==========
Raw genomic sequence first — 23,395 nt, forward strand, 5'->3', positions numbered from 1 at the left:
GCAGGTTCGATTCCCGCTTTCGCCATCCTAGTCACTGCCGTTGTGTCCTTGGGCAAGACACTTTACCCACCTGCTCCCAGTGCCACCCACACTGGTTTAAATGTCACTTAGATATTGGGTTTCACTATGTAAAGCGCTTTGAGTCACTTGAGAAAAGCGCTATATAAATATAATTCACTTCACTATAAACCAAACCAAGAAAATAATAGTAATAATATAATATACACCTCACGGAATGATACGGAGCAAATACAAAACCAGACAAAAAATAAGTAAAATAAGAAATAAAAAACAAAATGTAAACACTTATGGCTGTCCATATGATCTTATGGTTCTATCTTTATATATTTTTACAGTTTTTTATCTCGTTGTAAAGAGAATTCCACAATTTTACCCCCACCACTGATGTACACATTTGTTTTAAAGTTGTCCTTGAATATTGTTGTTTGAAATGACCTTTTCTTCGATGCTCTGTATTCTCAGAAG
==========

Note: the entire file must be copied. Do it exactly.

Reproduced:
Raw genomic sequence first — 23,395 nt, forward strand, 5'->3', positions numbered from 1 at the left:
GCAGGTTCGATTCCCGCTTTCGCCATCCTAGTCACTGCCGTTGTGTCCTTGGGCAAGACACTTTACCCACCTGCTCCCAGTGCCACCCACACTGGTTTAAATGTCACTTAGATATTGGGTTTCACTATGTAAAGCGCTTTGAGTCACTTGAGAAAAGCGCTATATAAATATAATTCACTTCACTATAAACCAAACCAAGAAAATAATAGTAATAATATAATATACACCTCACGGAATGATACGGAGCAAATACAAAACCAGACAAAAAATAAGTAAAATAAGAAATAAAAAACAAAATGTAAACACTTATGGCTGTCCATATGATCTTATGGTTCTATCTTTATATATTTTTACAGTTTTTTATCTCGTTGTAAAGAGAATTCCACAATTTTACCCCCACCACTGATGTACACATTTGTTTTAAAGTTGTCCTTGAATATTGTTGTTTGAAATGACCTTTTCTTCGATGCTCTGTATTCTCAGAAG